More than a year and a half after they signed the EU Code of Practice on Disinformation, most of the major digital platforms are far from implementing the measures they committed to. Some of those companies are even misrepresenting their current policies in their reports to make them look like they are fulfilling their commitments. That is the key finding of a detailed review by the European Fact-Checking Standards Network, an association of more than 50 independent fact-checking organisations fighting disinformation in Europe.

“Some platforms are going great lengths to retort the language in their reports to make it look like their current policies align with the Code, but they don’t” said Clara Jiménez Cruz, chair of the EFCSN. An example of this is that YouTube has reported that it has ‘partnerships with EU fact-checking organisations’ in places like Myanmar or Brazil.

The analysis evaluates the implementation on YouTube, Google Search, Facebook, Instagram, TikTok, WhatsApp, Bing, and Linkedin, plus that in other platforms that are not signatories of the Code of Practice on Disinformation but whose policies are very relevant in the landscape of online disinformation: X/Twitter and Telegram. Almost all of them have been designated as very large online platforms or search engines and thus have heightened obligations under the EU Digital Services Act (DSA).

Some of the implemented actions have little impact

“Some of the platforms are reporting actions that, according to their own impact assessments, benefit only a few dozen people every six months in countries where they have millions of users”, said Jiménez Cruz, “The implementation of the Code of Practice cannot become a PR exercise for these companies”.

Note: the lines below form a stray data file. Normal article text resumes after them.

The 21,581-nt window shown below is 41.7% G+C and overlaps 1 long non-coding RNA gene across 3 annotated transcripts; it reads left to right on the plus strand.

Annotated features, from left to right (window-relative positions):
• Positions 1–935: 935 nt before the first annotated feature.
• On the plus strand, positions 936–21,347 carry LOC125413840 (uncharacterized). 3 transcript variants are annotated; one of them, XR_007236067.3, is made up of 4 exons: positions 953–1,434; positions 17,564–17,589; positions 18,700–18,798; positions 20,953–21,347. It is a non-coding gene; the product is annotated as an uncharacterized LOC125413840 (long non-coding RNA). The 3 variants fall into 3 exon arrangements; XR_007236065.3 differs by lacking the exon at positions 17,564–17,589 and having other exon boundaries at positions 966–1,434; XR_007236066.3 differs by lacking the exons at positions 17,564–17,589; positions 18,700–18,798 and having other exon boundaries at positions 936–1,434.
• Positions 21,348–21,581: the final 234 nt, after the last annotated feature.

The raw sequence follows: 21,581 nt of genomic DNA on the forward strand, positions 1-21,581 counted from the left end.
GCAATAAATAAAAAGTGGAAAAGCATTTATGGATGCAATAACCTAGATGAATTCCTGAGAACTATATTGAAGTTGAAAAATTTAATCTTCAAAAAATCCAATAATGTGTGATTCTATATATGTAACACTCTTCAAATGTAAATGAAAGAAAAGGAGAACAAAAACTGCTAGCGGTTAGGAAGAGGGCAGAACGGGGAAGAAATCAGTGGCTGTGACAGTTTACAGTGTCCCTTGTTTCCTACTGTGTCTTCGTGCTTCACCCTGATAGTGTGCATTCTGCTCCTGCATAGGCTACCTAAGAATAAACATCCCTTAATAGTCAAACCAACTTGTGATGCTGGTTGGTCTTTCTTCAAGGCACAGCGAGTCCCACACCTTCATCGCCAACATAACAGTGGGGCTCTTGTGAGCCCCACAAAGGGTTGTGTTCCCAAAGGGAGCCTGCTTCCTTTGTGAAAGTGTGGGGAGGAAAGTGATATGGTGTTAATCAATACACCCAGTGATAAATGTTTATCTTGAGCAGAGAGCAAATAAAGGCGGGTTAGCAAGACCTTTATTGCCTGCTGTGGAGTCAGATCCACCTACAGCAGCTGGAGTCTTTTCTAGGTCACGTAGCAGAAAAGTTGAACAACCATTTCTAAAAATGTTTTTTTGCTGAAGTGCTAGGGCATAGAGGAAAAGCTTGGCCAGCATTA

Microsoft’s Bing, for example, reports integrating fact-checks in search results – but by its own admission, it showed not even one of them on the first page of results in 15 different countries over a period of six months. TikTok has a fact-checking program but in some countries covered by it, less than 15 videos were reviewed over six months.

While some Code of Practice signatories have done very little, the analysis highlights how platforms that have not joined the Code continue to be key actors in spreading disinformation at scales. X-Twitter ranks worst in a survey of fact-checkers as not a single fact-checking organisation in Europe considers the company to take disinformation seriously. The EFCSN also calls for effective DSA implementation on Telegram, as its open public channels are instrumental in the implementation of disinformation campaigns.

A crucial 2024

The analysis relies on data from those companies’ last DSA and Code of Practice semiannual reports, plus the insights of the European fact-checking community. The last reporting period available for the platforms Code of Practice Reports was from January to June 2023, right before the DSA kicked into full force for the services designated as very large online platforms and search engines.

As the enforcement of the Digital Services Act entered its key stage, the analysis shows that most of the very large online platforms and search engines had not implemented even the measures they already committed to voluntarily. As some of them are preparing to deal with a complicated and election-heavy 2024, it is possible that they are now prepared to introduce them.

Even though the Code of Practice is still a self-regulatory instrument, the largest and most influential actors in the online ecosystem should be expected to be true to their word. Moreover, as the Code was already designed to become a DSA Code of Conduct that represented the “effective risk mitigation measures” required in the regulation, it should not be the case that most of those online services are still not up to their obligations months after it entered into force.

The complete analysis is available here.

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